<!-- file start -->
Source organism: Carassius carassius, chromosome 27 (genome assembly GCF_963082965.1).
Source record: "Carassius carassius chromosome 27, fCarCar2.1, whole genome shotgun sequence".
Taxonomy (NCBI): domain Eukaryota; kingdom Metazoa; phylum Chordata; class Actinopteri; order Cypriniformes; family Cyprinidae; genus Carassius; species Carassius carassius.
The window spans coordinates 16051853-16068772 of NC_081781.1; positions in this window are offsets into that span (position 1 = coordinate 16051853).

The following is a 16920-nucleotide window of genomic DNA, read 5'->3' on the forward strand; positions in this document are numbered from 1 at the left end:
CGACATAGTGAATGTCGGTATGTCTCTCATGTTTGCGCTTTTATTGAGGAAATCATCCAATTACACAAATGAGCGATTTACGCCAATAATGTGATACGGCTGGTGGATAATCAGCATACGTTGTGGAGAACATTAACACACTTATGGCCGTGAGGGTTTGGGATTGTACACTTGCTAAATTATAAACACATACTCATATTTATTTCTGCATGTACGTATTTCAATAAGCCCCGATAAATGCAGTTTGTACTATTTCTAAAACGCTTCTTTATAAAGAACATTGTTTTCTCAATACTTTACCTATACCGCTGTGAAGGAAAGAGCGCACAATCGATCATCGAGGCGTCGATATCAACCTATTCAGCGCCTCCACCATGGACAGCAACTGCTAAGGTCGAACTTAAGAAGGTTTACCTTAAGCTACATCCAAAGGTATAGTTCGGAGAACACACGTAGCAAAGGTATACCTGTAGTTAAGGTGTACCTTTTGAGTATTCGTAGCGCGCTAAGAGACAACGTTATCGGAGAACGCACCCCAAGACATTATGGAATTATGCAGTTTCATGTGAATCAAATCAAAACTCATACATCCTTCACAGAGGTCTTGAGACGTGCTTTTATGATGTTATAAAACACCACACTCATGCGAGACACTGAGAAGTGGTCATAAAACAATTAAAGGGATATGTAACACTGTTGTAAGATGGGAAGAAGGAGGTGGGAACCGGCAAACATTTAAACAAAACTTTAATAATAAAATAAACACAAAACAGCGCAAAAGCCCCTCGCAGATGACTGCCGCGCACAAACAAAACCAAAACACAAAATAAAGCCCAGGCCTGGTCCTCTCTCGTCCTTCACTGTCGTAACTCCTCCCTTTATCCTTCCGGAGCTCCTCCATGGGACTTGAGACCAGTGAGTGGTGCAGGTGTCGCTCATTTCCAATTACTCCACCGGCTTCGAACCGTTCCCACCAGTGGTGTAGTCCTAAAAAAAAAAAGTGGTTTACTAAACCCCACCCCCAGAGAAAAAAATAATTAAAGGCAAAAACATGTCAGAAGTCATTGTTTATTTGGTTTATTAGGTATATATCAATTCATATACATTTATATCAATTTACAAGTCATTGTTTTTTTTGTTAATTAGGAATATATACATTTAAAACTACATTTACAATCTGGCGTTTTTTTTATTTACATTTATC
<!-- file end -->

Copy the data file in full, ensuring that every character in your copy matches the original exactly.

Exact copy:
Source organism: Carassius carassius, chromosome 27 (genome assembly GCF_963082965.1).
Source record: "Carassius carassius chromosome 27, fCarCar2.1, whole genome shotgun sequence".
Taxonomy (NCBI): domain Eukaryota; kingdom Metazoa; phylum Chordata; class Actinopteri; order Cypriniformes; family Cyprinidae; genus Carassius; species Carassius carassius.
The window spans coordinates 16051853-16068772 of NC_081781.1; positions in this window are offsets into that span (position 1 = coordinate 16051853).

The following is a 16920-nucleotide window of genomic DNA, read 5'->3' on the forward strand; positions in this document are numbered from 1 at the left end:
CGACATAGTGAATGTCGGTATGTCTCTCATGTTTGCGCTTTTATTGAGGAAATCATCCAATTACACAAATGAGCGATTTACGCCAATAATGTGATACGGCTGGTGGATAATCAGCATACGTTGTGGAGAACATTAACACACTTATGGCCGTGAGGGTTTGGGATTGTACACTTGCTAAATTATAAACACATACTCATATTTATTTCTGCATGTACGTATTTCAATAAGCCCCGATAAATGCAGTTTGTACTATTTCTAAAACGCTTCTTTATAAAGAACATTGTTTTCTCAATACTTTACCTATACCGCTGTGAAGGAAAGAGCGCACAATCGATCATCGAGGCGTCGATATCAACCTATTCAGCGCCTCCACCATGGACAGCAACTGCTAAGGTCGAACTTAAGAAGGTTTACCTTAAGCTACATCCAAAGGTATAGTTCGGAGAACACACGTAGCAAAGGTATACCTGTAGTTAAGGTGTACCTTTTGAGTATTCGTAGCGCGCTAAGAGACAACGTTATCGGAGAACGCACCCCAAGACATTATGGAATTATGCAGTTTCATGTGAATCAAATCAAAACTCATACATCCTTCACAGAGGTCTTGAGACGTGCTTTTATGATGTTATAAAACACCACACTCATGCGAGACACTGAGAAGTGGTCATAAAACAATTAAAGGGATATGTAACACTGTTGTAAGATGGGAAGAAGGAGGTGGGAACCGGCAAACATTTAAACAAAACTTTAATAATAAAATAAACACAAAACAGCGCAAAAGCCCCTCGCAGATGACTGCCGCGCACAAACAAAACCAAAACACAAAATAAAGCCCAGGCCTGGTCCTCTCTCGTCCTTCACTGTCGTAACTCCTCCCTTTATCCTTCCGGAGCTCCTCCATGGGACTTGAGACCAGTGAGTGGTGCAGGTGTCGCTCATTTCCAATTACTCCACCGGCTTCGAACCGTTCCCACCAGTGGTGTAGTCCTAAAAAAAAAAAGTGGTTTACTAAACCCCACCCCCAGAGAAAAAAATAATTAAAGGCAAAAACATGTCAGAAGTCATTGTTTATTTGGTTTATTAGGTATATATCAATTCATATACATTTATATCAATTTACAAGTCATTGTTTTTTTTGTTAATTAGGAATATATACATTTAAAACTACATTTACAATCTGGCGTTTTTTTTATTTACATTTATC